Andrew Towne is from Grand Forks, ND, and he graduated from Yale University in 2005 with Honors in Political Science. At Yale, Andrew was a national champion lightweight oarsman and studied abroad at the University of Nairobi as a Boren Scholar. Before enrolling at Penn, he was a CIA analyst, serving in Iraq under Operation Iraqi Freedom and Operation New Dawn.
Andrew won Penn’s Morgenthau Scholarship for his commitment to public service and was elected the winner of Wharton’s first-year leadership prize. Andrew wants to use the JD/MBA to strengthen ties between the public and private sectors, eventually returning to government service in either North Dakota or Minnesota.
Cross-disciplinary study for a versatile professional.
I came to Penn Law because of its incredible cross-disciplinary offerings and the JD/MBA program in particular. Penn Law has taken my writing and logical analysis to new levels, while Wharton has taught me an incredible amount about making strategic decisions, taking risks, and using data to analyze problems. These complementary programs are making me a versatile professional who has the tools to tackle a wide variety of problems.
Working in the Minneapolis office of the Boston Consulting Group last summer had a profound impact on my education and the way I am approaching my career. Helping a multi-billion dollar retailer transform its sales organization taught me how to tackle problems in a methodical way, and the office’s pro bono projects showed me just how much is possible through public/private collaboration.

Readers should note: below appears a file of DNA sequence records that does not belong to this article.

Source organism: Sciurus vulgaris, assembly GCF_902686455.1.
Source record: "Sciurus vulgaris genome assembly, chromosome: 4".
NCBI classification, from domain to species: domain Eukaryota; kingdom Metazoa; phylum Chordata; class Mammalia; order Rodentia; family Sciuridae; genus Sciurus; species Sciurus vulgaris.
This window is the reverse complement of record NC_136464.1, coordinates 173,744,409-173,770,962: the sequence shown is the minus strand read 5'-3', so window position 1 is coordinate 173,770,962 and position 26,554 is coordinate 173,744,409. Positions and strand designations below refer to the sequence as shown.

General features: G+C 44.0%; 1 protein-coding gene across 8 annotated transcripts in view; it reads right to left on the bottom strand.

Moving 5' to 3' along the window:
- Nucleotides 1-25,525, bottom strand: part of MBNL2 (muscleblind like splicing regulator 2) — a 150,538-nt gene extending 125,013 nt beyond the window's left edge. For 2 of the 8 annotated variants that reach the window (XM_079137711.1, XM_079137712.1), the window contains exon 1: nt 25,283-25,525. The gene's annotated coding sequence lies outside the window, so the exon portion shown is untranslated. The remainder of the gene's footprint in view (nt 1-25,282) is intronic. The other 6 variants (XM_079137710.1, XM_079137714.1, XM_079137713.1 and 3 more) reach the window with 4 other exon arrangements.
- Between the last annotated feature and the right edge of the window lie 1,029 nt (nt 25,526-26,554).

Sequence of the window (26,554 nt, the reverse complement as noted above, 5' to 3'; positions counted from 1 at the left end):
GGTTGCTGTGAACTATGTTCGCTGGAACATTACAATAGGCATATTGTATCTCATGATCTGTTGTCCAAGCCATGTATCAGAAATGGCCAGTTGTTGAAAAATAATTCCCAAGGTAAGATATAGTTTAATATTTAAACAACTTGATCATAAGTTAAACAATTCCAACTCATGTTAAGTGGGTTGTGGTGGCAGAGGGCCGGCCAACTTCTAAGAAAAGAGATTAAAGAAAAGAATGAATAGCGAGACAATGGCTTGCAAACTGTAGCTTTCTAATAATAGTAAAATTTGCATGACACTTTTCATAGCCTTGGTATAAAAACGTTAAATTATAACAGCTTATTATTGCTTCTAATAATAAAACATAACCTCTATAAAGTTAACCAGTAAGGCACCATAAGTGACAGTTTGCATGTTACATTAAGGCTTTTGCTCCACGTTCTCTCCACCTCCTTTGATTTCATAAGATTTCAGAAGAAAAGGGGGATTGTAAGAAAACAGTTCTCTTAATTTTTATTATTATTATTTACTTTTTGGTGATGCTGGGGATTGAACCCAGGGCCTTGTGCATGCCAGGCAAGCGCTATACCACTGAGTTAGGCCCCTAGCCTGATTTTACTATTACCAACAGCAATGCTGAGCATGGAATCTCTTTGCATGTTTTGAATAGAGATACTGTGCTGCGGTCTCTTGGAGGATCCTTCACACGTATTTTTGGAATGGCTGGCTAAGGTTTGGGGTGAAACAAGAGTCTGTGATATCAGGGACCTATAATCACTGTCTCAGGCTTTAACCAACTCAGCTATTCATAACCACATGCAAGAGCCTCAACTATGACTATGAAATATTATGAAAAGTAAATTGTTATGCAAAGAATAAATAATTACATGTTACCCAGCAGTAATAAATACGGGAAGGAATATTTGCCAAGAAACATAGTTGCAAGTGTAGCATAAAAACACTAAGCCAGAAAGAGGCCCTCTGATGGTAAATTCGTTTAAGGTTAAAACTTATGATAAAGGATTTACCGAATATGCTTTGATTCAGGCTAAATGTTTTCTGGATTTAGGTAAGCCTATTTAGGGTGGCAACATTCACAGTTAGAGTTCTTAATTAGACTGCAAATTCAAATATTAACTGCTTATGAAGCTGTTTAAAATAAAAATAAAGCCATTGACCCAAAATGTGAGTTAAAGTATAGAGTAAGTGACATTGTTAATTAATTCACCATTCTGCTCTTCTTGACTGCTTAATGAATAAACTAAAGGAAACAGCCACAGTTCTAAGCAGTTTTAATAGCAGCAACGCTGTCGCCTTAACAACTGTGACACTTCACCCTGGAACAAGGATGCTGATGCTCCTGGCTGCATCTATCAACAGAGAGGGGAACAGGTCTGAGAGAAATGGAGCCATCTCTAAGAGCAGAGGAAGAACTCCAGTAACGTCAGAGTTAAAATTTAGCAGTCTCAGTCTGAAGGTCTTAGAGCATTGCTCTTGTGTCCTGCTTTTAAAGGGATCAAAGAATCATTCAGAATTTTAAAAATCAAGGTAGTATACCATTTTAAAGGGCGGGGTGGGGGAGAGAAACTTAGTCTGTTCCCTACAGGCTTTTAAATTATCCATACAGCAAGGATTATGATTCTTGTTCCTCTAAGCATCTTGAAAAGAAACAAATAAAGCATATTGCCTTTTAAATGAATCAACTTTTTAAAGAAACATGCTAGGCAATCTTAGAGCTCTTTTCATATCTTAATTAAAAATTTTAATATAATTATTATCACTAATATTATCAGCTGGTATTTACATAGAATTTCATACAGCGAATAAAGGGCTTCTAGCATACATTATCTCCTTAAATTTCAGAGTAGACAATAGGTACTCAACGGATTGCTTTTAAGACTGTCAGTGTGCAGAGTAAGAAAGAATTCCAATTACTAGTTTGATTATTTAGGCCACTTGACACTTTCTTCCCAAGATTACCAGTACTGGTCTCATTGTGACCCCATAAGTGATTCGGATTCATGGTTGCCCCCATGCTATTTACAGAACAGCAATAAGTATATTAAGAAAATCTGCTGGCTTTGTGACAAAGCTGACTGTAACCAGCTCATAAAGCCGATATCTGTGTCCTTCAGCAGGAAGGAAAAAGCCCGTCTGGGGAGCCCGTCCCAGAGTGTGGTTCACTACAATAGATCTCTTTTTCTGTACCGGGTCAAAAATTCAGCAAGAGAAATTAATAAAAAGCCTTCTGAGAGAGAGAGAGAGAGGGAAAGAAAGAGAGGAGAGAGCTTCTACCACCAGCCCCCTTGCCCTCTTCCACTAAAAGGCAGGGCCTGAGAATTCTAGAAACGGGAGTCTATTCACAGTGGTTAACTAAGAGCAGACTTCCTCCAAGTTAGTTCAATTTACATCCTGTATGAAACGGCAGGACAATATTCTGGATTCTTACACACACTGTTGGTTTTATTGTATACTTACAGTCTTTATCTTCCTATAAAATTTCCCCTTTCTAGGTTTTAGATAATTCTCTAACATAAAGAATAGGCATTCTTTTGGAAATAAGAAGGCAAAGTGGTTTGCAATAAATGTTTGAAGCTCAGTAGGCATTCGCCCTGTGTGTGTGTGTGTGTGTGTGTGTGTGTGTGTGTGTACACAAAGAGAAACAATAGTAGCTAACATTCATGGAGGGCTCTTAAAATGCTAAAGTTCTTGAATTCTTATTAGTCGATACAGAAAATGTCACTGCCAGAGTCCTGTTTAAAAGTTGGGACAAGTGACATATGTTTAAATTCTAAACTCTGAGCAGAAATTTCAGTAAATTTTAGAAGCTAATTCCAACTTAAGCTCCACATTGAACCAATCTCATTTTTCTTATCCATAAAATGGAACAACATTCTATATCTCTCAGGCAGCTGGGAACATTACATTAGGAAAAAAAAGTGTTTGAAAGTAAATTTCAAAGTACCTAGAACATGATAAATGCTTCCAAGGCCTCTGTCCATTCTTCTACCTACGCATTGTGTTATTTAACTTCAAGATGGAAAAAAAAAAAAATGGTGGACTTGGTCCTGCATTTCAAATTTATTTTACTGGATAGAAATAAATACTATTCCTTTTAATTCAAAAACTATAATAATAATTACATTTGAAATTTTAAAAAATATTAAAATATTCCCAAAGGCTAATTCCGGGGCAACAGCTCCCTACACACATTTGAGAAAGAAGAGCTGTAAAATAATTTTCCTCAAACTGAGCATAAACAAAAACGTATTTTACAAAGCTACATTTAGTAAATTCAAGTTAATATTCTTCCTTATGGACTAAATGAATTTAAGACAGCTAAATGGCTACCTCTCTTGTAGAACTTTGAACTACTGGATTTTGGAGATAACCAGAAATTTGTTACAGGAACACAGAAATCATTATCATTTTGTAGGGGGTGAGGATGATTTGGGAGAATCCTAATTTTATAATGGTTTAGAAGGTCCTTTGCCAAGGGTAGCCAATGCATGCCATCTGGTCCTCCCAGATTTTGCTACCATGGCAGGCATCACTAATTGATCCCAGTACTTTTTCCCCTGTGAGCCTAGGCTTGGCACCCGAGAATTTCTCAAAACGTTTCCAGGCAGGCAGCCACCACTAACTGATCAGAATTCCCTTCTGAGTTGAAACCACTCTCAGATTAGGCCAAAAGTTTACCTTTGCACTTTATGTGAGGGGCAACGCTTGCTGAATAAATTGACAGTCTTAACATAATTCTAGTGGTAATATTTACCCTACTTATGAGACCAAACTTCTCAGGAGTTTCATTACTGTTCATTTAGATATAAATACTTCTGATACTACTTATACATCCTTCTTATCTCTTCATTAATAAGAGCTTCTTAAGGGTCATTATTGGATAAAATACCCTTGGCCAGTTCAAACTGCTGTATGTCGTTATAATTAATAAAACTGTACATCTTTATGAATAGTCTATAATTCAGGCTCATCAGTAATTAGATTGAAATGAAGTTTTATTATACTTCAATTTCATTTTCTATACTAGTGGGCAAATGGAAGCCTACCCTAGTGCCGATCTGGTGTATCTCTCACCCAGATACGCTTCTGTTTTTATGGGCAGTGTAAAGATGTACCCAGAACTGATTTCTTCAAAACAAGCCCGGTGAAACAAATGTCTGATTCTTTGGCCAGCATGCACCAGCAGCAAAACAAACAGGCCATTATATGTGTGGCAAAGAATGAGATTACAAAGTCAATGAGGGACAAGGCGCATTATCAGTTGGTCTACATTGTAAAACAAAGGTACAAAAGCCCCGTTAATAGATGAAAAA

The people here are so different from the stereotype.
I am grateful that Penn Law surrounds us with leaders in law, policy, business, academia, and non-profits. The CLOs, Army Generals, Law Firm Managing Partners, and US Cabinet-level officials that I’ve had the chance to meet and get to know since coming to Penn Law was something I did not expect, and which has been incredibly useful for me as I chart my path.
I actually have a hard time imagining studying law anywhere but Penn Law, because the people here are so different from the stereotype I’d heard of law school students. Not only do my section mates help each other cover when they need help or have to miss class; they proactively look for ways to help each other learn more thoroughly and efficiently.
Moot court competitions.
A highlight of my first year at Penn Law was probably delivering my first oral argument soon after the school had its intramural Moot Court championship (which we call the Keedy Cup). Seeing the skill and expertise of the third year students earlier that week motivated me to new levels in my own legal writing and persuasion, and presenting my thoughts on a point of law in a formal setting for the first time was exhilarating.